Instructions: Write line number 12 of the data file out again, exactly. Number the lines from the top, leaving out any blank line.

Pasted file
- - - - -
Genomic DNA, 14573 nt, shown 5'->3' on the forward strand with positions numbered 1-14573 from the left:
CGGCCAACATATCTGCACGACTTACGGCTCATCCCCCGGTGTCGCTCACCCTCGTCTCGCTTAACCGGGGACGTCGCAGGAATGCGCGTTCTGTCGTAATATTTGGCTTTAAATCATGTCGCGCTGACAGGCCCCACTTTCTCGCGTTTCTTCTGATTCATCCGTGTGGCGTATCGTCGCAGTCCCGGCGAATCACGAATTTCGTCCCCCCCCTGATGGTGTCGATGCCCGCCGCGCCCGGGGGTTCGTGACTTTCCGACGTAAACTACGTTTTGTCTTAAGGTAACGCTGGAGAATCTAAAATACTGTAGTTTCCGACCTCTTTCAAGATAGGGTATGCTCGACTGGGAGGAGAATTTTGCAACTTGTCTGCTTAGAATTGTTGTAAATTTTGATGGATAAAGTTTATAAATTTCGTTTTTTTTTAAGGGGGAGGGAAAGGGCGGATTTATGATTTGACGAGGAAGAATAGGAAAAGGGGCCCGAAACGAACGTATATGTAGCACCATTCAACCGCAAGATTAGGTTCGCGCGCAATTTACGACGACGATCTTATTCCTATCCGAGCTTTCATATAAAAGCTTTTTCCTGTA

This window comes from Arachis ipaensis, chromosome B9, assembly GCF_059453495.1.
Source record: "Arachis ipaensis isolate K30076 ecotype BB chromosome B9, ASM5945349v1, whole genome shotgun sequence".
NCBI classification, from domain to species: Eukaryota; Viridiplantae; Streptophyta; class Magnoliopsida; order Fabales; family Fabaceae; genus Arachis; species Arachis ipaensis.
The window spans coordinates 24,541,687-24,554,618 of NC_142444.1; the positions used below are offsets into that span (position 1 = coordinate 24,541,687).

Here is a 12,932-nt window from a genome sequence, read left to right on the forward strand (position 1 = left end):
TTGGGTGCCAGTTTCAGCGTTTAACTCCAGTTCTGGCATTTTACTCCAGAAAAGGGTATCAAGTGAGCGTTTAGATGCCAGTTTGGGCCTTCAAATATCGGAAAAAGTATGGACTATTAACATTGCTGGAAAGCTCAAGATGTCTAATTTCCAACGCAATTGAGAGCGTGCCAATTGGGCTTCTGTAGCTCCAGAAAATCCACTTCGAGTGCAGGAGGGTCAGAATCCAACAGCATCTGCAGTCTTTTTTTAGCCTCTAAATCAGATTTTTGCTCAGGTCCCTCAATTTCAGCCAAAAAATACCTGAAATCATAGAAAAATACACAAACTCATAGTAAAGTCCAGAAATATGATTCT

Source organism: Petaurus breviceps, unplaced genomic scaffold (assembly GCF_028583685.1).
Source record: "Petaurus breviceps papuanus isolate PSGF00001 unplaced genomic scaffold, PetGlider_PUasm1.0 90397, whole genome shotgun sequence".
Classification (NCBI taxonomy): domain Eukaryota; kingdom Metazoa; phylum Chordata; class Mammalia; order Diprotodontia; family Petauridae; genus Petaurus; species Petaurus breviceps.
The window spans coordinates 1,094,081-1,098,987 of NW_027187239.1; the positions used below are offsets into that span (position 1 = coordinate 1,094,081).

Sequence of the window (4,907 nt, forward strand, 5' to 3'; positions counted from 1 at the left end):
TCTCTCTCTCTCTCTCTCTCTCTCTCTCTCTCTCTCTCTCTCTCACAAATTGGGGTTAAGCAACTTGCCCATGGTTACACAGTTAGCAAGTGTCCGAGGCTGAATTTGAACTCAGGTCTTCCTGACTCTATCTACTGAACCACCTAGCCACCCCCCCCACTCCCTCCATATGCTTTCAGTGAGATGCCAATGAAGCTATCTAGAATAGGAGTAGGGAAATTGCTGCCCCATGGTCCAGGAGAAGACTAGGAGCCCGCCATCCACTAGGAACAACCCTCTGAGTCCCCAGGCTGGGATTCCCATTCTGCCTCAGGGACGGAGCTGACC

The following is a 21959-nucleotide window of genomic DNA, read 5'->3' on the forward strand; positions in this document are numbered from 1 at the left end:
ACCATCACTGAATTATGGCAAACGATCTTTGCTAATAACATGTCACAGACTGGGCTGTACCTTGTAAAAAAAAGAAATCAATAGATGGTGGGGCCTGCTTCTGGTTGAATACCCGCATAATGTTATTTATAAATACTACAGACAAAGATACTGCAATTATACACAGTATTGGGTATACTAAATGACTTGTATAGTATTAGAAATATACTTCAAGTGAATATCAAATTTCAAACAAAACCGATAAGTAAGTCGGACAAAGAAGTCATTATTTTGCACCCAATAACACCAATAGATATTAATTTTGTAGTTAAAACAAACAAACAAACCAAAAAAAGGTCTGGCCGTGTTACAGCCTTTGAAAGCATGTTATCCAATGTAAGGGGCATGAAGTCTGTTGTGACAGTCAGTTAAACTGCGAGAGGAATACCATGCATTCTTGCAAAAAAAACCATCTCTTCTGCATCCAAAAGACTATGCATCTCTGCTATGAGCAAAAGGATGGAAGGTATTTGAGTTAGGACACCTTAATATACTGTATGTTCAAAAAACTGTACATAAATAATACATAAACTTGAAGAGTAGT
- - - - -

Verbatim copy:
The window spans coordinates 1,094,081-1,098,987 of NW_027187239.1; the positions used below are offsets into that span (position 1 = coordinate 1,094,081).